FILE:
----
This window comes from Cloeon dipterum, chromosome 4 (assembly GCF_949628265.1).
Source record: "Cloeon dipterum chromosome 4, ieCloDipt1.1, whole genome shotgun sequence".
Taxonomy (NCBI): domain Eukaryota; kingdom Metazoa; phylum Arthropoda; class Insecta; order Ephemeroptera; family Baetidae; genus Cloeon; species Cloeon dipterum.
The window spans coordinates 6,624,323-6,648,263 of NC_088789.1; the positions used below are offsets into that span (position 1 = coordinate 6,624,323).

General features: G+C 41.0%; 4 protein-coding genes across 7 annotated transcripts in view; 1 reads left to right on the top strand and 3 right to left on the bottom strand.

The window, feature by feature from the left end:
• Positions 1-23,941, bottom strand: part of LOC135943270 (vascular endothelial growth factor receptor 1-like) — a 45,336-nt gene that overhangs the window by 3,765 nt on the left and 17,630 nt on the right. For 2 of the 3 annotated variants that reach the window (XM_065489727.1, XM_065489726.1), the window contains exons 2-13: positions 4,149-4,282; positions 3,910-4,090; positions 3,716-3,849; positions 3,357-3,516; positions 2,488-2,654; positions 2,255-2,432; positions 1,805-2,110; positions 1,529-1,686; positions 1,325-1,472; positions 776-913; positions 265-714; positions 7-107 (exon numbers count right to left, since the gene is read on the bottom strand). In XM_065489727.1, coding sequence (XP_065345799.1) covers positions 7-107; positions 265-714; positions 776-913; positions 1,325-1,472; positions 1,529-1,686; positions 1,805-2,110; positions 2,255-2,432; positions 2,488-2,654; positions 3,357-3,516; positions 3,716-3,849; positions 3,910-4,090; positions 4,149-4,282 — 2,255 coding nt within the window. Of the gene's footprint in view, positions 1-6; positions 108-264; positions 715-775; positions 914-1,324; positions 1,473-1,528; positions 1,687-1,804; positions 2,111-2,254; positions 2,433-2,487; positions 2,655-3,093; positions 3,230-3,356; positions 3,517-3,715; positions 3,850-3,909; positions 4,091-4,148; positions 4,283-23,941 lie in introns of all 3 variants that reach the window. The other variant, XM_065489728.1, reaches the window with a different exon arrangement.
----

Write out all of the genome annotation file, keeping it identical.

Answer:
This window comes from Cloeon dipterum, chromosome 4 (assembly GCF_949628265.1).
Source record: "Cloeon dipterum chromosome 4, ieCloDipt1.1, whole genome shotgun sequence".
Taxonomy (NCBI): domain Eukaryota; kingdom Metazoa; phylum Arthropoda; class Insecta; order Ephemeroptera; family Baetidae; genus Cloeon; species Cloeon dipterum.
The window spans coordinates 6,624,323-6,648,263 of NC_088789.1; the positions used below are offsets into that span (position 1 = coordinate 6,624,323).

General features: G+C 41.0%; 4 protein-coding genes across 7 annotated transcripts in view; 1 reads left to right on the top strand and 3 right to left on the bottom strand.

The window, feature by feature from the left end:
• Positions 1-23,941, bottom strand: part of LOC135943270 (vascular endothelial growth factor receptor 1-like) — a 45,336-nt gene that overhangs the window by 3,765 nt on the left and 17,630 nt on the right. For 2 of the 3 annotated variants that reach the window (XM_065489727.1, XM_065489726.1), the window contains exons 2-13: positions 4,149-4,282; positions 3,910-4,090; positions 3,716-3,849; positions 3,357-3,516; positions 2,488-2,654; positions 2,255-2,432; positions 1,805-2,110; positions 1,529-1,686; positions 1,325-1,472; positions 776-913; positions 265-714; positions 7-107 (exon numbers count right to left, since the gene is read on the bottom strand). In XM_065489727.1, coding sequence (XP_065345799.1) covers positions 7-107; positions 265-714; positions 776-913; positions 1,325-1,472; positions 1,529-1,686; positions 1,805-2,110; positions 2,255-2,432; positions 2,488-2,654; positions 3,357-3,516; positions 3,716-3,849; positions 3,910-4,090; positions 4,149-4,282 — 2,255 coding nt within the window. Of the gene's footprint in view, positions 1-6; positions 108-264; positions 715-775; positions 914-1,324; positions 1,473-1,528; positions 1,687-1,804; positions 2,111-2,254; positions 2,433-2,487; positions 2,655-3,093; positions 3,230-3,356; positions 3,517-3,715; positions 3,850-3,909; positions 4,091-4,148; positions 4,283-23,941 lie in introns of all 3 variants that reach the window. The other variant, XM_065489728.1, reaches the window with a different exon arrangement.